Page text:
(Ongoing/current work in progress)  A Eulogy of Gravity is a year-long interdisciplinary exploration into the factions of memory which exist within, inform and predict our lives. Based on two similar experiences of drowning in a swimming pool in Seville, both times held below the surface by a friend at the age of four, the project uses the element of water and the moment of suspension as catalysts for exploring other types of trauma and memory. A Eulogy of Gravity expounds on the idea that memories as moments in time are cyclical; they return upon themselves, repeat and multiply as threads which wind, shift and ultimately break. They become embedded in the sequence of our DNA and transfer across the span of a life to subsequent generations. Epistemologically, A Eulogy of Gravity aims to consider notions of truth and fiction in relation to personal experience by “remixing” moments from (my own) past, present and future. It draws on visual culture and critical theory by removing the capacity of the image to represent truth while using moments of real experience to question the validity of memory across time and space. It supposes that our physical memory is greater than our cognitive memory in that the body responds to referential catalysts independently from the mind, and aims to create a space which appeals more to the physicality of an experience than to its intellectual derivative.
 Entropiphilia is a photographic project which seeks to recontextualise my memories and experiences in a fictional universe. Derived from the state -  entropy  - and the Greek -  philia  - denoting love or affection, the word encapsulates the complicated feelings I hold for the chaotic and disordered roots of my existence. If entropy is the origin of all things - like the universe at  bang  - then too it is the catalyst for the space I am creating. With it, it brings the profound affection I have for these myriad beginnings. It is said we file trauma deep within the confines of our bones, embed our genes with the nuances of memory and lived experience. Perhaps then it is also true that we hold the capacity to reimagine these facets of ourselves into new realms, to place them where they might begin to unravel new contexts and imbue themselves with new narratives, in the process shifting their histories and altering the course of how we retain the core of their teachings.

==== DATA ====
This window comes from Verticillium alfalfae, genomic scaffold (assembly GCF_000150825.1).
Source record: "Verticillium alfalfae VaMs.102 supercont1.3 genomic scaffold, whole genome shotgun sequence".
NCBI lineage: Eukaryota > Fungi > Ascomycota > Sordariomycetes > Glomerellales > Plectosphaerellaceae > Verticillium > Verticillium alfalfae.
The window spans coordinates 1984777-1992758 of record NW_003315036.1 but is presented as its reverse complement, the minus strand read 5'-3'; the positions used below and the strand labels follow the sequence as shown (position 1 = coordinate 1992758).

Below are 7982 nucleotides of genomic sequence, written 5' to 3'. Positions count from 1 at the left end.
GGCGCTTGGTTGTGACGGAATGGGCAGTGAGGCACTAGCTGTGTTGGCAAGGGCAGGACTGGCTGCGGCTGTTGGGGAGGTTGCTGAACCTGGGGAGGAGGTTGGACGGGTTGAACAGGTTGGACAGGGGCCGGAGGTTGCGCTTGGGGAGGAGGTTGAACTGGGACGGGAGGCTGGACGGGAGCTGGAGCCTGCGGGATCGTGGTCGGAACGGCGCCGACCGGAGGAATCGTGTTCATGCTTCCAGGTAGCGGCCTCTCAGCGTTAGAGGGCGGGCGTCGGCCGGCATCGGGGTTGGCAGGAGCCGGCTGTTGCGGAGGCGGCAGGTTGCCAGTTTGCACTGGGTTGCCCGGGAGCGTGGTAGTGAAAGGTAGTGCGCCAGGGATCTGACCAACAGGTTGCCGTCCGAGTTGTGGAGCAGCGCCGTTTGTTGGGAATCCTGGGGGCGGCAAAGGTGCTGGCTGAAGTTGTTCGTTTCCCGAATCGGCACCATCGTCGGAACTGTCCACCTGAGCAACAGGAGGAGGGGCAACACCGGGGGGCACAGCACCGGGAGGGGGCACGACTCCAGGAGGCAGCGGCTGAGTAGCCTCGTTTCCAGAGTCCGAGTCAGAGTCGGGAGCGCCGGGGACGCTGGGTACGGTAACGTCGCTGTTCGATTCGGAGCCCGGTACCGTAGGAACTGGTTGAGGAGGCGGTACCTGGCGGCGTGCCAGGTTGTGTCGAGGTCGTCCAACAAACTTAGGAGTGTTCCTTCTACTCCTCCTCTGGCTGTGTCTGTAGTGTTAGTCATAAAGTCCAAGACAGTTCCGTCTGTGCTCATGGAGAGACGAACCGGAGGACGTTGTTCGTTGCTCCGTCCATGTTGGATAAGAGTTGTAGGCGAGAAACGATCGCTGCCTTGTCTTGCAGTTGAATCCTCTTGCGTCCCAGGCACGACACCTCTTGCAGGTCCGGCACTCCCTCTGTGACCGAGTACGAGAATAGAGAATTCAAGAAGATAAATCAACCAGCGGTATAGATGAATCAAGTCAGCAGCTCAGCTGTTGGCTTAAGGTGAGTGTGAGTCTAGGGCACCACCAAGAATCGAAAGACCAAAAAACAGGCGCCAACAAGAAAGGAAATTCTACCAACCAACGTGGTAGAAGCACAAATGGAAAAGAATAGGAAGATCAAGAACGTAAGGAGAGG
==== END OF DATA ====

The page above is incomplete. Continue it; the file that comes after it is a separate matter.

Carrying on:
Ontology (chapbook, Folca Press 2017) moves between photographs, which pinpoint my travels through time and space, my encounters with myself and others along the way, and poems, which delve deeper into the backlit corners of these travels, which pull at the seams of the images as if to say,  but here there is more .  As a first foray into combining poetic verse with the photographic image, this short chapbook evokes both spirit and place, venturing from the west coast of Canada to the beaches of the Bahamas, to erotic love and devotion as it references Plato's Phaedrus through Josef Pieper's Enthusiasm and Divine Madness.